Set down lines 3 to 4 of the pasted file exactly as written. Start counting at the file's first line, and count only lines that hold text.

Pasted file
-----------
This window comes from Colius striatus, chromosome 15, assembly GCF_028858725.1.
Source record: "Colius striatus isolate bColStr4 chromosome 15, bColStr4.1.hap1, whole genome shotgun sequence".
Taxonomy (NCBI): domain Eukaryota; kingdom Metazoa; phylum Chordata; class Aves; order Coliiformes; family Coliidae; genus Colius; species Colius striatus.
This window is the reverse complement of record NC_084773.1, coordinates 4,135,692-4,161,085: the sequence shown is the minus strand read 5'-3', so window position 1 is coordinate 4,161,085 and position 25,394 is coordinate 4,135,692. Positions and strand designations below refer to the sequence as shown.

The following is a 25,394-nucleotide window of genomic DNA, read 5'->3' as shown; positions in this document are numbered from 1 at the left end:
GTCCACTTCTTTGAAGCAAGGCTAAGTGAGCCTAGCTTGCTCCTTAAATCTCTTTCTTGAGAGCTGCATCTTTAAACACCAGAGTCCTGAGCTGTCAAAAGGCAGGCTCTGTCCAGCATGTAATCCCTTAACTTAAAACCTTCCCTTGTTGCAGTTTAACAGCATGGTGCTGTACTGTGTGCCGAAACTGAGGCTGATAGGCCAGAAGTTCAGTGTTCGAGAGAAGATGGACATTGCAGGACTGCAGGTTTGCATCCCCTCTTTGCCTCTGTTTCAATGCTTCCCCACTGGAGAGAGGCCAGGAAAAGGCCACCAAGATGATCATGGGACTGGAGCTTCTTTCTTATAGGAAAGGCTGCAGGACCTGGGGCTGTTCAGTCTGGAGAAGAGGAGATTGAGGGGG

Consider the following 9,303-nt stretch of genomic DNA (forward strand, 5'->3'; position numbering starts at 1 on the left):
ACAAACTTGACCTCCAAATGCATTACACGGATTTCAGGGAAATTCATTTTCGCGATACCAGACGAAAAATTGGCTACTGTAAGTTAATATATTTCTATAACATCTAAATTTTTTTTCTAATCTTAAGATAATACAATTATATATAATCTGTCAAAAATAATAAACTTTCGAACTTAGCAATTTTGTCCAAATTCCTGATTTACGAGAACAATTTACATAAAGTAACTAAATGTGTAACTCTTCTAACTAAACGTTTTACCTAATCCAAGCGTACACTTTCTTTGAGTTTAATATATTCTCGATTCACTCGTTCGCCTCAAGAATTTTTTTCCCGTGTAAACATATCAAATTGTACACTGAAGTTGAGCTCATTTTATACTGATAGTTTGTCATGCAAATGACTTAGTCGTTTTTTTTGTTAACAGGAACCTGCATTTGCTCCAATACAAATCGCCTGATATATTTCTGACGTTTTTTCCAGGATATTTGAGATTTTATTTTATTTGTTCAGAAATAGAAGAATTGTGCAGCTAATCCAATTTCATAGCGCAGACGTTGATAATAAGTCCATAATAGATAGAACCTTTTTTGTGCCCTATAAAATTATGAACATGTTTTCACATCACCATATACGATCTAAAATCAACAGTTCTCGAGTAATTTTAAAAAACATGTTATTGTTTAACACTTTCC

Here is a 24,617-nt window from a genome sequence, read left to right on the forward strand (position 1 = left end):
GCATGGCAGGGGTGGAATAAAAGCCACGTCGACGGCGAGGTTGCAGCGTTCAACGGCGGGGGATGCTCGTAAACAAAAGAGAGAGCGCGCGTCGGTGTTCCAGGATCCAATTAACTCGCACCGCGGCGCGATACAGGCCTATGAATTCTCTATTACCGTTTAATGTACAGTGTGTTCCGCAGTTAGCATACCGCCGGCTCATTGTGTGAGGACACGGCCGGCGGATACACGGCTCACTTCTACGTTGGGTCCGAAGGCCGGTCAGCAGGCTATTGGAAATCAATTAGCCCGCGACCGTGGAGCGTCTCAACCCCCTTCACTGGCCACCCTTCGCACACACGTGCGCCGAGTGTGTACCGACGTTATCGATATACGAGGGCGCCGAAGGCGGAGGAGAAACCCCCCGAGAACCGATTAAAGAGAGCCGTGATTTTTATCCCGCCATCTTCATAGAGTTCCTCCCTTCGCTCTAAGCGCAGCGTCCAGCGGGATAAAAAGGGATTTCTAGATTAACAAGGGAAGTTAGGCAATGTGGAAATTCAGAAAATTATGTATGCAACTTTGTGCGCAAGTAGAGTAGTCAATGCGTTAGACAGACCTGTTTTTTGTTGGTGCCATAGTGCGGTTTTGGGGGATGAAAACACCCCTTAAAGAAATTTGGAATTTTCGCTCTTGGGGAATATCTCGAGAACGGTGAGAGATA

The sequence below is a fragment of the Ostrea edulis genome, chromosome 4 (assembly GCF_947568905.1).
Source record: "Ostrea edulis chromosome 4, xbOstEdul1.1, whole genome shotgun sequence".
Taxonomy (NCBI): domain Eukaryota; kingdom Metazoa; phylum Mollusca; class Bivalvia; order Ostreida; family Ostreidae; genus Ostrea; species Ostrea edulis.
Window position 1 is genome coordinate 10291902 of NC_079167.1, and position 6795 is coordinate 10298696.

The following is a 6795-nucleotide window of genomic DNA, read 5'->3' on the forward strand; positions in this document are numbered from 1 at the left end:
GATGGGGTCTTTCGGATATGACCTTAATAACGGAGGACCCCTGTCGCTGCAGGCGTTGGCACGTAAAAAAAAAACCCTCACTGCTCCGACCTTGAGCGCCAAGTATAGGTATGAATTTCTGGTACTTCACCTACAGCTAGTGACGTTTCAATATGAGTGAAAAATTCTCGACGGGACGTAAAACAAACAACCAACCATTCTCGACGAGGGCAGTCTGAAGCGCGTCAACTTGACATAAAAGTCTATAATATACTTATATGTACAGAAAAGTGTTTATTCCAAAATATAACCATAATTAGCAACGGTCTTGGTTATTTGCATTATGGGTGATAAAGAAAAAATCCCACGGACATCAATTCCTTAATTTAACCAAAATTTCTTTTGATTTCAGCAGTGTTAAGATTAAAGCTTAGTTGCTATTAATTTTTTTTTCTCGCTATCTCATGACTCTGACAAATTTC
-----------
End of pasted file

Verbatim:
Taxonomy (NCBI): domain Eukaryota; kingdom Metazoa; phylum Chordata; class Aves; order Coliiformes; family Coliidae; genus Colius; species Colius striatus.
This window is the reverse complement of record NC_084773.1, coordinates 4,135,692-4,161,085: the sequence shown is the minus strand read 5'-3', so window position 1 is coordinate 4,161,085 and position 25,394 is coordinate 4,135,692. Positions and strand designations below refer to the sequence as shown.